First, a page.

Introduction: In this article – as part of the celebration of the 400th anniversary of the arrival of the Mayflower – Mary Harrell-Sesniak writes about how the event was celebrated 300 years ago, in 1920. Mary is a genealogist, author, and editor with a strong technology background who has written and collected some of the funniest, quirkiest, or most touching sayings about genealogy that she’s encountered in her career as a family historian. Please attribute this article if sharing.
No, your eyes are not playing a trick on you – that title is not a mistake. This is officially the 400-year anniversary of the Mayflower, when the brave Pilgrims and others set sail across the ocean and landed at Plymouth. With such a momentous event though, I thought it would behoove us to see how it was celebrated in 1920, some 300 years after the famous landing.
Known as the tercentenary celebration of the arrival of the Mayflower, the reports from 1920 just might give some ideas to enhance this year’s quadricentenary celebrations this month.
World in Flux
Just like today, the world was in flux in 1920. In addition to a pandemic, our ancestors had just experienced a devastating world war. Not surprisingly, some plans for celebration were canceled, including a world’s fair – as this article noted:
“It was originally planned to hold a world’s fair in honor of the anniversary, but the war has changed public taste and the country at large is in no mood for so expensive and useless a fete.”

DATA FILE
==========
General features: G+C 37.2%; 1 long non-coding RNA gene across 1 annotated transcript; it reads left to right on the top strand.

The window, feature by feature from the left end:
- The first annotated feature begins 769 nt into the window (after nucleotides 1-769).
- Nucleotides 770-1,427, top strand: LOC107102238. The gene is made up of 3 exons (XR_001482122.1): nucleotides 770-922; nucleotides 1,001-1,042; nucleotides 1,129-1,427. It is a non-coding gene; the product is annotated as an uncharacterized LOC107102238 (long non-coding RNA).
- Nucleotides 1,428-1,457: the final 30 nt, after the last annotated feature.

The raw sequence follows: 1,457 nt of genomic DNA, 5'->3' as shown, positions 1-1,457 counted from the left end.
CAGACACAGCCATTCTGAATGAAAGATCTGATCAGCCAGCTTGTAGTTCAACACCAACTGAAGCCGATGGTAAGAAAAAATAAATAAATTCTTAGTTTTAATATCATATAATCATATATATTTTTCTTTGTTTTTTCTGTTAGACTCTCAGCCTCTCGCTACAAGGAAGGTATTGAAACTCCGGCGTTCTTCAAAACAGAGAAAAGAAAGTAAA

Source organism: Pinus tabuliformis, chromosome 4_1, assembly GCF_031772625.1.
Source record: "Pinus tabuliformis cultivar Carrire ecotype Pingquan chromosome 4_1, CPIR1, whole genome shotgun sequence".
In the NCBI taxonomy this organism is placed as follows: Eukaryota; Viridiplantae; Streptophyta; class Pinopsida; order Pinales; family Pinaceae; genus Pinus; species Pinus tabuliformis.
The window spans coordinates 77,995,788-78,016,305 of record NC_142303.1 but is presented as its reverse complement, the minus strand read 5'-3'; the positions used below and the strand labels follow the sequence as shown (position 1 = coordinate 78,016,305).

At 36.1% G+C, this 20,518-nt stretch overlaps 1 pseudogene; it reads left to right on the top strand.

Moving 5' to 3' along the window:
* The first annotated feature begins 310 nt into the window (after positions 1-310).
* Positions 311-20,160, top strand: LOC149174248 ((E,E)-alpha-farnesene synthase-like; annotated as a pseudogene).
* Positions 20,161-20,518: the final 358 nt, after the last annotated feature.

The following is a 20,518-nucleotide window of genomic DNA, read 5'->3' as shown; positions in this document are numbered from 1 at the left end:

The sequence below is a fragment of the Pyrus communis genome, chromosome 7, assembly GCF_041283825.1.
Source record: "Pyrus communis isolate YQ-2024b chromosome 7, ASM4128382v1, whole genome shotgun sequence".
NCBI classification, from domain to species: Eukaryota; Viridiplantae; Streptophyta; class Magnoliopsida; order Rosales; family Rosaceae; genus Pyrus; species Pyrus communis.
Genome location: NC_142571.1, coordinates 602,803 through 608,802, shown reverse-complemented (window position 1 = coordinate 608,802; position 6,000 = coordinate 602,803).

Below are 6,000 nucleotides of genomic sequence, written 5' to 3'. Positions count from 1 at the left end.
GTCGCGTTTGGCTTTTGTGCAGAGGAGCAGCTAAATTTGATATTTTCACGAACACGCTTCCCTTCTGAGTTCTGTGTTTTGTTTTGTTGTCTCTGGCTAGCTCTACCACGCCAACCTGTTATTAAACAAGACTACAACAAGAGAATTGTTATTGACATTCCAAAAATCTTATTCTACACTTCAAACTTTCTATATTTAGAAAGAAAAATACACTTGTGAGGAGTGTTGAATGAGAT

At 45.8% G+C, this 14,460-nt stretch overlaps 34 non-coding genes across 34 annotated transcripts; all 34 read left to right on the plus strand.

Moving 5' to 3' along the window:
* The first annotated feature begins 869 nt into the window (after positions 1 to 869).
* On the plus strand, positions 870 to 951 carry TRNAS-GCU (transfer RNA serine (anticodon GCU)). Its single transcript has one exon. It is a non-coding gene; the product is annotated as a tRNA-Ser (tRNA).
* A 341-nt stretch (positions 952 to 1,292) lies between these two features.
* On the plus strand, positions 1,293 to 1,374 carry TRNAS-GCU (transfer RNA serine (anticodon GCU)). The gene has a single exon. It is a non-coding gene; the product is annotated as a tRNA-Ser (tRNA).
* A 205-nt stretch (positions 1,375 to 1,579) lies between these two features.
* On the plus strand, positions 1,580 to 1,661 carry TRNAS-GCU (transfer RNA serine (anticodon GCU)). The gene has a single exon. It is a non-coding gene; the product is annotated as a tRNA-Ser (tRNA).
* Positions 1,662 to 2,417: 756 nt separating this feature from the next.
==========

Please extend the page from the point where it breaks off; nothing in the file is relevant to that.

Celebrities and Dignitaries
Despite the cancellation of the world’s fair, some celebrations continued, complete with overseas guests such as Georges Nivelle, delegate of the French government.
Not every festivity was in the U.S. Overseas embassies coordinated with local dignitaries and American visitors. For example, Plymouth, England, held a pageant and celebrated with entertainment and historical, literary and religious ceremonies over an 11-day period.
Honor the Pilgrims
Don’t forget to explore GenealogyBank’s Historical Newspaper Archives for stories about the Pilgrims – and also look for evidence of your own roots. You never know; you might just find that ancestors were so proud of their Mayflower roots that it was mentioned in earlier newspapers!
How Do You Plan to Celebrate Thanksgiving?
Given the current risk of infection, I have my own thoughts – and I invite you to leave comments of your own.
- Please remember what you are thankful for, and don’t risk spreading the disease.
- Why not be creative? Pre-tape small presentations by children and family that can be shared via social media or on video chat. If you are meeting in person, have a mask or decorated sneeze guard contest.
- If you are gathering in person, consider “separate but equal” tables or one table with sneeze guards. Two tables facing each other keep family and friends socially distanced to some degree.
- Try not to share food dishes, bottles or pass the bread. We recently hosted an outdoor socially-distanced-and-masked birthday get-together of four people and provided small prepackaged shrimp cocktails so nobody had to share.
- If asked what someone can bring, suggest disinfecting wipes and sprays.
- Please be thankful if you have the ability to give. The suffering in this country is great and many are making choices as to whether to pay a bill or provide food – and others are dependent upon homeless shelters.
- Lastly, don’t forget the many religious people who pray for you or the medical staff and first responders who may be serving their community on Thanksgiving Day.